By Yousra Arif
Ramadan is an opportunity for us to instill positive and productive habits in our lives that we would sustain even after this month is over. Because the real test for us to apply all the training we received during this month, starts when this month ends.
But this happens with all of us that we enter Ramadan with high enthusiasm, but as the days pass our enthusiasm level starts going down. Why does this happen? How can we prevent it?
Many of us plan and list out so many goals for Ibadah and good deeds. But then we start comparing ourselves with others. My friend is doing so much Ibadah… I’m suffering from an illness due to which I’m unable to compete with her. My cousin has completed the recitation of the whole Quran in just the first week, but I’m finding it difficult to manage time as my exams are due next week.
In these scenarios, we lose the sweetness of worshiping Allah, we forget that our competition should only be with our own self. Allah knows our condition and the situation we are in. Don’t get overwhelmed by comparing what others are doing and what you aren’t. You can definitely take inspiration and motivation from others, but compare yourself only to your own self of last Ramadan. If you are doing better than yesterday, then Alhamdulillah you are improving. But if you’re somehow not doing much as last Ramadan then ask Allah’s help and what better day to change ourselves than today?
Some others may get overwhelmed by just thinking about FASTING while managing their daily routine of either work or studies. How’d I go to work while fasting? It’ll be so tough. I can’t wake up at night for Qiyam and recitation of the Quran, I can’t study for my test or exams while fasting. Allah will forgive me if I don’t fast. I’ll make up for my missed fasts later.
What we need to understand is that Allah has made fasting in Ramadan easier than in any other month. Shaitan is chained up this month, so it becomes easier to do good deeds. We should be feeling more energetic this month. But even if we feel low in energy during Ramadan, then there must be some other reasons and not fasting. Some of them might be:
1- Overeating at Iftaar and Suhoor
2- Unbalanced sleep schedule
3- Excessive screen time
Ramadan is not a holiday so that everything should shut down for us. We can be productive in our daily routines (i.e. work/study) during Ramadan too. So, make a healthy routine in Ramadan, identify the time-wasters and stay away from them.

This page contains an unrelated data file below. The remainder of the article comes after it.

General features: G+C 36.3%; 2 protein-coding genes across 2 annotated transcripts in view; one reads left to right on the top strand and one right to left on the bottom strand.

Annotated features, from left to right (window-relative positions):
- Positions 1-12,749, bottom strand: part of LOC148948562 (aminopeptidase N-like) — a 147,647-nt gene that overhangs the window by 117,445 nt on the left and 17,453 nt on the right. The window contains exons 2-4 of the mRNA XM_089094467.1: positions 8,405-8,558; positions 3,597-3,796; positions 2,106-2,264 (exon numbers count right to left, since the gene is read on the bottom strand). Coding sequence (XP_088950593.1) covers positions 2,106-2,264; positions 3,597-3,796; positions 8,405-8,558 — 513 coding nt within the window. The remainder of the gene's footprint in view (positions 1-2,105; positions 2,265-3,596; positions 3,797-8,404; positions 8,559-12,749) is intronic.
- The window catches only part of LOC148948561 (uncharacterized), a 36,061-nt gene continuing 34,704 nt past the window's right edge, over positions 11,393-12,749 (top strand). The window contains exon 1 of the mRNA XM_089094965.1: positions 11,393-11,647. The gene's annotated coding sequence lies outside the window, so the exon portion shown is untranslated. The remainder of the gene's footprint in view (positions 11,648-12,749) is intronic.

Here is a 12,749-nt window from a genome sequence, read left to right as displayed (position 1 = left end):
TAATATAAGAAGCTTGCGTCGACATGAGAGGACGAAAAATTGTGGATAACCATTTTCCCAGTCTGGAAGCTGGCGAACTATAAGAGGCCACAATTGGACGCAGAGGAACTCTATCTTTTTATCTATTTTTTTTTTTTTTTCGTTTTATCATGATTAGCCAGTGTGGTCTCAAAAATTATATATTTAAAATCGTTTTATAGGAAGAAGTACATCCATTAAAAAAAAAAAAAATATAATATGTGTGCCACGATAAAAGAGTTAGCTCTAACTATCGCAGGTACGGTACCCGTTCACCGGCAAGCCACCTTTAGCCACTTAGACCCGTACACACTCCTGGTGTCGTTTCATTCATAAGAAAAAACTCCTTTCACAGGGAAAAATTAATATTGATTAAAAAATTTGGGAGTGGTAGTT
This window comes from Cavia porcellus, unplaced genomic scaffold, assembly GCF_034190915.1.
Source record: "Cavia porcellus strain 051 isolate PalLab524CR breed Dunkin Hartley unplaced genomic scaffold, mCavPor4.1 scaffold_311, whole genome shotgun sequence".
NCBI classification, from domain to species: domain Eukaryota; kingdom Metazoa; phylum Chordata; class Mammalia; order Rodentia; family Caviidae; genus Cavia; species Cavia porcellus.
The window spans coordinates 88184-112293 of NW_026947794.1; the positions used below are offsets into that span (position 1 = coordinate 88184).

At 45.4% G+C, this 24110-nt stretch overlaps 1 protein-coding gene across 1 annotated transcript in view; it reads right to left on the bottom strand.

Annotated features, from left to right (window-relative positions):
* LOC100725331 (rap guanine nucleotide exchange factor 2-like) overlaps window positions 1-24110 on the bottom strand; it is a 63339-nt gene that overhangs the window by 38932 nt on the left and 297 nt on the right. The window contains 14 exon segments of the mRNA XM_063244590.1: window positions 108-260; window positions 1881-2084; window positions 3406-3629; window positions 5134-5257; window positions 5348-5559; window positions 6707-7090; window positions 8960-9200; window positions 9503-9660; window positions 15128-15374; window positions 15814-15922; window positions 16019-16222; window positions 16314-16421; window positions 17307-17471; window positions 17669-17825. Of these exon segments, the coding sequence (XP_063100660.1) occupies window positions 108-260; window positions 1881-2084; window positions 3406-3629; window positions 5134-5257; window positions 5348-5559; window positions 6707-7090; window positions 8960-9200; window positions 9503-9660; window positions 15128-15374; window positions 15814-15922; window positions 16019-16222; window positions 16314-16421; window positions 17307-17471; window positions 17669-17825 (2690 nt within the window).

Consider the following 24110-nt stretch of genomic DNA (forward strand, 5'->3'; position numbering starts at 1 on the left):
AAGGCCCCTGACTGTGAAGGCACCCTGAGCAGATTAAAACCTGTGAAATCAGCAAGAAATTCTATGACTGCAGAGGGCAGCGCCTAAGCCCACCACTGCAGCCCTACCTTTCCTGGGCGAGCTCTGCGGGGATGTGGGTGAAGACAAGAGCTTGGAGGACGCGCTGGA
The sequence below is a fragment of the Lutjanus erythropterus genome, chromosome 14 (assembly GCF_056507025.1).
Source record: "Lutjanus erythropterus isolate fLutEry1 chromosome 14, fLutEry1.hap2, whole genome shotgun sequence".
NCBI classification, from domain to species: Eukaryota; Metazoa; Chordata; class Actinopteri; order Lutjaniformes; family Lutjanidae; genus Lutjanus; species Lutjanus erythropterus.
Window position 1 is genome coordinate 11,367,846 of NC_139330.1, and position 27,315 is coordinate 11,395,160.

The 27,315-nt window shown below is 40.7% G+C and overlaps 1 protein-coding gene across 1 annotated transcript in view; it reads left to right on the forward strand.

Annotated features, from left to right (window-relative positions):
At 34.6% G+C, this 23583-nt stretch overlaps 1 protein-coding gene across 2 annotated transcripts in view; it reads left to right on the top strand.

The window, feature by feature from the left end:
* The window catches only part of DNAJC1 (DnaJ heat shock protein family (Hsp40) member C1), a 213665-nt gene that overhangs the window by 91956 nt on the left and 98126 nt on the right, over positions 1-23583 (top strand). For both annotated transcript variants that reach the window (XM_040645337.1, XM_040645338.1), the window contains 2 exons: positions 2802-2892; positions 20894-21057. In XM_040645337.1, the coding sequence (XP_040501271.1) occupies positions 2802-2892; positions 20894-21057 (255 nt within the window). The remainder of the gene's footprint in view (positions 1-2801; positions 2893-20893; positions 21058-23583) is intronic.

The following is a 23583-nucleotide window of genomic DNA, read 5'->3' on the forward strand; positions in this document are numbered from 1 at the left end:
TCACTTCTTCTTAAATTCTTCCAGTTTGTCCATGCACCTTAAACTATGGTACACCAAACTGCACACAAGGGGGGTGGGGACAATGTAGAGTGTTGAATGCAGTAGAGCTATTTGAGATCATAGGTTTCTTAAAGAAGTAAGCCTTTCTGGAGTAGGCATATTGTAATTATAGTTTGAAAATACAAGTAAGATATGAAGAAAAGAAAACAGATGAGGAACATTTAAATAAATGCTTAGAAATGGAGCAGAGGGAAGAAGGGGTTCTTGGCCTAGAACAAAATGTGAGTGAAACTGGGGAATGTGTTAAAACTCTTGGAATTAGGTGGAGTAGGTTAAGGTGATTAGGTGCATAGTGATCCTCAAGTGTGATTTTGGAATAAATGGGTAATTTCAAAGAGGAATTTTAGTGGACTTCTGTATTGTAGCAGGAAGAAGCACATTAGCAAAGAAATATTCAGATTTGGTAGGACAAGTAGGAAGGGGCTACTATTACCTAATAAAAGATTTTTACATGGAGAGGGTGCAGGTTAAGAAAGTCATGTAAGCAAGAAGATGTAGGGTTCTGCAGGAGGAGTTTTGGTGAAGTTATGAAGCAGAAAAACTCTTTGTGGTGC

Many of us experience the mid-Ramadan slump. We are enthusiastic and super motivated about fasting and doing good deeds at the beginning of Ramadan. But by the time we reach in the middle of Ramadan this enthusiasm starts fading away. We feel tired and unmotivated. How can we combat this?
1- Firstly, recognize this slump and realize that we, as human beings, aren’t perfect. Only Allah SWT is perfect. He is الشكور “The Most Appreciative” He rewards us for our small good deeds and even for our intentions to do good deeds for Him. Therefore, ask help from Him to help you remember Him, to be grateful to Him, and to worship Him to the level of Ahsan (excellence).
2-Do not wait for anybody to come and motivate you, be tougher on yourself and get back up on the horse of your Nafs every time you fall. Remind yourself about the intentions and plans you made before Ramadan to do good deeds and to do your best.
3-You can still make the remaining days of Ramadan count. You can’t miss this opportunity, as we don’t know if Allah will allow us to witness another Ramadan or not.
4-Keep doing simple tasks of worship, involve yourself in constant Dhikr, Dua’, Recitation of Quran, and Salah. As Allah loves consistent actions even if they are small.
5- You can do a variety of small good deeds on different days to prevent a monotonous routine. You can do your home chores and take care of your family with the intention of pleasing Allah, and Sub’han Allah you’ll get rewarded for doing these tasks as well.
6- Keep yourself around those people or friends who can keep you away from going into the slump, who’d become your spying buddies.
Ramadan is the month in which the Quran was revealed, so we all should celebrate the revelation of the Quran in this month by increasing the recitation, memorization, and understanding of the Quran. Many of us set goals to memorize a Surah and to understand it in depth. But we feel demotivated when it seems that we won’t be able to achieve our goal. What to do then? Just change your thinking and perspective. Think of it as a goal that you’d not finish in Ramadan. Maybe it will take some more weeks/months to be finished or achieved. But it’s fine, no worries! Continue your efforts towards your goal even after Ramadan. You can’t leave it unfinished.
Ramadan comes and goes, but the habits we built in Ramadan shouldn’t. So, be careful of the time-wasters after Ramadan too. To prevent yourself from falling into a post-Ramadan slump, surround yourself with good company who’ll motivate you to do good deeds.
Ramadan is the month of training, and the rest 11 months are for practicing what we trained for.
Definitely, it is a Month of training”.
I have heard all of it in multiple sessions by our School Principal and teachers and whenever I go through these lessons over and over, I figure out every month I should fast to keep those pleasant “Ramadan vibes ” alive within my mind so that I don’t feel ashamed when next year Ramadan approaches.